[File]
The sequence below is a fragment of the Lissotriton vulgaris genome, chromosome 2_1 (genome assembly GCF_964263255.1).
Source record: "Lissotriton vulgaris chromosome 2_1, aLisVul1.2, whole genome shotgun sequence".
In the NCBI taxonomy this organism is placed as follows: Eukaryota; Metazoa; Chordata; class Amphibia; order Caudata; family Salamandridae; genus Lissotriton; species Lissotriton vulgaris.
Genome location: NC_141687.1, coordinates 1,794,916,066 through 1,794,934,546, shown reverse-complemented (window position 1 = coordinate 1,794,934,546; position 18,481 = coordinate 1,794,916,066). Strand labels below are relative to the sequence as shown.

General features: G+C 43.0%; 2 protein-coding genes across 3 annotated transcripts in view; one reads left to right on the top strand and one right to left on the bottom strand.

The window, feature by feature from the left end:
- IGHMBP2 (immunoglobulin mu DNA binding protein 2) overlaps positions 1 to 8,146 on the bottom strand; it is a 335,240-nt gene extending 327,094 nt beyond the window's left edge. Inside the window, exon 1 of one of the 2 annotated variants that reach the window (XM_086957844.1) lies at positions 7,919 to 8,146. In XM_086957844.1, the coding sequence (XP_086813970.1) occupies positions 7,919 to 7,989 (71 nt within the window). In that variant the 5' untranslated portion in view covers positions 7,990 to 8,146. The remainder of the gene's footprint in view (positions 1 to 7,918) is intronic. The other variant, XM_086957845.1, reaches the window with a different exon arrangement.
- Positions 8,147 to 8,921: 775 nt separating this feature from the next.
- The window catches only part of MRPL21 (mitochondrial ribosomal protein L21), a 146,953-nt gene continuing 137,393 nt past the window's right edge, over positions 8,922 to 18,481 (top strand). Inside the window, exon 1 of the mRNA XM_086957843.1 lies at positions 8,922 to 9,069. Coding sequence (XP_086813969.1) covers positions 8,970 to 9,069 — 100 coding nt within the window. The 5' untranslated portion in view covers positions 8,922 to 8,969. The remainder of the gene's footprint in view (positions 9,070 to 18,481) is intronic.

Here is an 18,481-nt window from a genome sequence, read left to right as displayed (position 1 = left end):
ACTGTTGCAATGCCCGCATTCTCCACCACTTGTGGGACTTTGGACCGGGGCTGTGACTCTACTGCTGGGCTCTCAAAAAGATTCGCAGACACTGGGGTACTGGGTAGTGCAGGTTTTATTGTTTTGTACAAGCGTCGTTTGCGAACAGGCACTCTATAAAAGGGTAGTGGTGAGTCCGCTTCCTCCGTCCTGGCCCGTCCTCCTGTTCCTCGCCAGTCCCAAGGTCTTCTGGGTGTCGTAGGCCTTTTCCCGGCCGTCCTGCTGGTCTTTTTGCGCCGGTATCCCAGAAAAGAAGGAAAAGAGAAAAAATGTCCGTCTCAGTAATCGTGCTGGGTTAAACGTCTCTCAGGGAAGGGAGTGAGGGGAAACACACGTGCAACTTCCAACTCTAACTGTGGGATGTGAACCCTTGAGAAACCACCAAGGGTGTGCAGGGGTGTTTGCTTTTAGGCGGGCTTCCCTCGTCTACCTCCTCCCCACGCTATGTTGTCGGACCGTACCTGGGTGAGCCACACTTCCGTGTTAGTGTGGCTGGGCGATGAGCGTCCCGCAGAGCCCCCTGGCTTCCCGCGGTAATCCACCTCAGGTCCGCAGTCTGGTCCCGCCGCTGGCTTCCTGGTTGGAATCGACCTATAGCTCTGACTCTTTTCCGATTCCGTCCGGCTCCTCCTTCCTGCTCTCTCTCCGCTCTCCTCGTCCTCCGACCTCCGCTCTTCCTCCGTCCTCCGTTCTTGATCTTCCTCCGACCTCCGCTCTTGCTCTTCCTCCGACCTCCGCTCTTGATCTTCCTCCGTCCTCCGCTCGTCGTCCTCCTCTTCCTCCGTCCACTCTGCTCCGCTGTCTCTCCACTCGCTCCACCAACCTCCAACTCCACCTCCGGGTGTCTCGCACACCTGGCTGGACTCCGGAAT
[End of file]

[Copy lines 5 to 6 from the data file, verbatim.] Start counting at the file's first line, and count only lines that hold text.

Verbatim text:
General features: G+C 43.0%; 2 protein-coding genes across 3 annotated transcripts in view; one reads left to right on the top strand and one right to left on the bottom strand.

The window, feature by feature from the left end: